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Employee Wellbeing Q1 2022

Supporting a healthy and engaged workforce 

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Rachel Suff

Wellbeing Adviser, CIPD – the Professional Body for HR and People Development

Employee health and wellbeing has risen up the business agenda. But what do organisations need to focus on as they get to grips with new ways of working? 

The COVID-19 pandemic paved the way for more flexible ways of working, such as homeworking and hybrid working, which is of great benefit for many. However, remote working also brings potential risks for people’s health if they aren’t supported properly.

This includes ‘presenteeism’ – people working when unwell – which CIPD research shows was even higher last year among those working from home compared with those based in a workplace. The pandemic and new ways of working have also increased the risk of work-related stress and even burnout for some workers.

With many organisations adopting a hybrid working approach, there are a few key areas employers can focus on to maximise their wellbeing support.

Supporting mental health

With workforces increasingly spread across different locations and less face-to-face contact, it is important that organisations implement ongoing wellbeing support for remote workers.

Employee assistance programmes (EAP) and counselling services should be actively promoted and line managers should be encouraged to regularly check in on team members. This will hopefully give people the chance to discuss any problems and the organisation to intervene early with support or adjustments to help prevent any health issues from escalating.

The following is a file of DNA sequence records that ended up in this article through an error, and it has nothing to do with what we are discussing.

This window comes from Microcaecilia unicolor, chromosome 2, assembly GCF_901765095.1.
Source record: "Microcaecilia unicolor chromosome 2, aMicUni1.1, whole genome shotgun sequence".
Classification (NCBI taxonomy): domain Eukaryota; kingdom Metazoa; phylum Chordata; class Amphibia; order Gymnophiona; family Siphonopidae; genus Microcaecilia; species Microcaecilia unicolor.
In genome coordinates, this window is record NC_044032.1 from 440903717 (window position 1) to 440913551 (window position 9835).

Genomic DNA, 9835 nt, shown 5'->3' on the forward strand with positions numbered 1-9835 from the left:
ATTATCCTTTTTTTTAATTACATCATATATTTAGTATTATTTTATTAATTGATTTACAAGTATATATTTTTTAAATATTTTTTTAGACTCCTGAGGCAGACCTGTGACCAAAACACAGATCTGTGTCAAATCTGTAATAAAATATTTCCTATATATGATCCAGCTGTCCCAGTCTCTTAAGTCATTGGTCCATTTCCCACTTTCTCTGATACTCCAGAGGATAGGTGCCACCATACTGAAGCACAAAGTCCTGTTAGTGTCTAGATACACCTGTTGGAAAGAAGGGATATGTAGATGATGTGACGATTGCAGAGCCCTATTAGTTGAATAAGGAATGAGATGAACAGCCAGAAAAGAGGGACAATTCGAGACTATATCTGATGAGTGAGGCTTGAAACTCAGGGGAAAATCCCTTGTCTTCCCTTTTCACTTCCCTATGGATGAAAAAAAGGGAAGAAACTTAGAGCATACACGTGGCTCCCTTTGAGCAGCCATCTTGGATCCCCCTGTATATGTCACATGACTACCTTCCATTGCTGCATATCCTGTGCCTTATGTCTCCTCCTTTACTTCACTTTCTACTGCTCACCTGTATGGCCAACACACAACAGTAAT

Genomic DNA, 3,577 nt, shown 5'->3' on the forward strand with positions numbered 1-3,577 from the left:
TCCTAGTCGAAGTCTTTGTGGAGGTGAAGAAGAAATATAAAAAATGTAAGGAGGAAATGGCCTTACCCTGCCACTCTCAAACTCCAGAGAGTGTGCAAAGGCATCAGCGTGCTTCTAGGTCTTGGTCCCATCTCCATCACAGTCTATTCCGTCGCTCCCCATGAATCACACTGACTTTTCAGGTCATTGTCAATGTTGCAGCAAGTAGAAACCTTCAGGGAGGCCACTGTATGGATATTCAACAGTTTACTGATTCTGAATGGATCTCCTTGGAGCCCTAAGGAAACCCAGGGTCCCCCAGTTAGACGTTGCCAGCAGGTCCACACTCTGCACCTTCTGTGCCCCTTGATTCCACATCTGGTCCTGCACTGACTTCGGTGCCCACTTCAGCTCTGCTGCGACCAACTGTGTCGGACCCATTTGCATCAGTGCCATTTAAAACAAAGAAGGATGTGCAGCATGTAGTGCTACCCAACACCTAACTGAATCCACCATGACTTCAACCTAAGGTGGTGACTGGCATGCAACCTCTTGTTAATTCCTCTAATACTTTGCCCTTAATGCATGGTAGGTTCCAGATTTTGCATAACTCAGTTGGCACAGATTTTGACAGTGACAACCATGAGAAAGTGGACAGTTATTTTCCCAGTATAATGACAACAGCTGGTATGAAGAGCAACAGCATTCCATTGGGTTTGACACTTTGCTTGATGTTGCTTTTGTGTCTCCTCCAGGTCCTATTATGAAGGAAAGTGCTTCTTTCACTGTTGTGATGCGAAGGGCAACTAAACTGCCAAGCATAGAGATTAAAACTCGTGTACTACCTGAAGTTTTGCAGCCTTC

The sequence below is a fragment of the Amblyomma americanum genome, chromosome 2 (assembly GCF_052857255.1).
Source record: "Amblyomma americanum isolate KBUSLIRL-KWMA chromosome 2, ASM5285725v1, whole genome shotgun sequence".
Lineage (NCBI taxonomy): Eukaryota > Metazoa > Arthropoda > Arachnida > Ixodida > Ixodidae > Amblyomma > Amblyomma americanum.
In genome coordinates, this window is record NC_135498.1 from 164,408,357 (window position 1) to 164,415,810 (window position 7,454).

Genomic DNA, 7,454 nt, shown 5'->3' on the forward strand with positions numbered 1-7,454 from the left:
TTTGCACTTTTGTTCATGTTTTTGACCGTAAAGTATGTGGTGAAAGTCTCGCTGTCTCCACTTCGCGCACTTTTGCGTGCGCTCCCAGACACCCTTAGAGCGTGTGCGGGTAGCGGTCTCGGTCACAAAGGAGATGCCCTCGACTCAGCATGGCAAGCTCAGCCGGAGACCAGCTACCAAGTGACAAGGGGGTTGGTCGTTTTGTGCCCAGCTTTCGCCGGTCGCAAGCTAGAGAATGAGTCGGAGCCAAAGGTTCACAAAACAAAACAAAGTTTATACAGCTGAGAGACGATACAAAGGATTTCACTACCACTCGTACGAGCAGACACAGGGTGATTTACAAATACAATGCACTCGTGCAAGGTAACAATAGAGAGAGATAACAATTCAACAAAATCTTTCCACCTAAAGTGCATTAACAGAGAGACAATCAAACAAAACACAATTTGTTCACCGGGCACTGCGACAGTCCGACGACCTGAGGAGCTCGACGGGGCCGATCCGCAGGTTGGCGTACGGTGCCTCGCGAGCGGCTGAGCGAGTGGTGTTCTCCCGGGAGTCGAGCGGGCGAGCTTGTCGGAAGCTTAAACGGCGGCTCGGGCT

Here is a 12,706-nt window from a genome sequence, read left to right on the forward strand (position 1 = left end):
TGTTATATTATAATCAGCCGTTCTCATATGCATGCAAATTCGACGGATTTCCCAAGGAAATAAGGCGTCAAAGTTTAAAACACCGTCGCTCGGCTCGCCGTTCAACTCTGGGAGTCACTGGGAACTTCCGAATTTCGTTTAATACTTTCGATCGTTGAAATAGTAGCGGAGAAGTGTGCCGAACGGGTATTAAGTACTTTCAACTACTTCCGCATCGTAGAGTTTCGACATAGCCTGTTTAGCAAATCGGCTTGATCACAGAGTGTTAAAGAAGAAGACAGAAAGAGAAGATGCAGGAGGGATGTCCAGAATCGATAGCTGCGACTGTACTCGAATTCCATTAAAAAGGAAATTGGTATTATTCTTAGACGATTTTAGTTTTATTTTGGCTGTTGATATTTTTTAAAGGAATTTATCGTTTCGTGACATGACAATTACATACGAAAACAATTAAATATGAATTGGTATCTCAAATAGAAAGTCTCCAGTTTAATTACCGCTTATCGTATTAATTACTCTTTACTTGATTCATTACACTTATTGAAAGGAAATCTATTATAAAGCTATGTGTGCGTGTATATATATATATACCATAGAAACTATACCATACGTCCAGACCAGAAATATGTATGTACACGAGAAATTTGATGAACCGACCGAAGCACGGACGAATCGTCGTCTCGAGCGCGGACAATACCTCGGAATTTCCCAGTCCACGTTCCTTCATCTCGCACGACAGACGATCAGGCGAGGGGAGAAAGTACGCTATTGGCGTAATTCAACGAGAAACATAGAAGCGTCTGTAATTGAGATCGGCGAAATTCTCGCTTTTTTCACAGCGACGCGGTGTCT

Increased workloads are the top contributor to workplace stress.

Appropriate training for line managers

Line managers are usually best placed to spot when someone is having challenges with their health or experiencing stress. Increased workloads are the top contributor to workplace stress and should be overseen by managers and assessed regularly.

However, ‘management style’ also remains a common cause of stress at work. It is important not to blame managers for this – organisations should invest in appropriate training and equip their line managers with knowledge and skills on how to best manage people and support their teams. This includes making sure they have the confidence to have sensitive and empathetic conversations with people and signpost to expert sources of health support.

Fostering an inclusive and healthy culture

Our wellbeing at work is influenced by a wide range of factors, so organisations need to pay attention to every aspect of the working environment to ensure they are building healthy workplaces.

For example, leaders and managers need to foster a culture built on positive values such as dignity, respect and inclusion. They need to role-model a compassionate management approach and encourage healthy working habits. For those who are working remotely, this means proactively encouraging people to switch off at the end of the working day to enjoy a good work-life balance.

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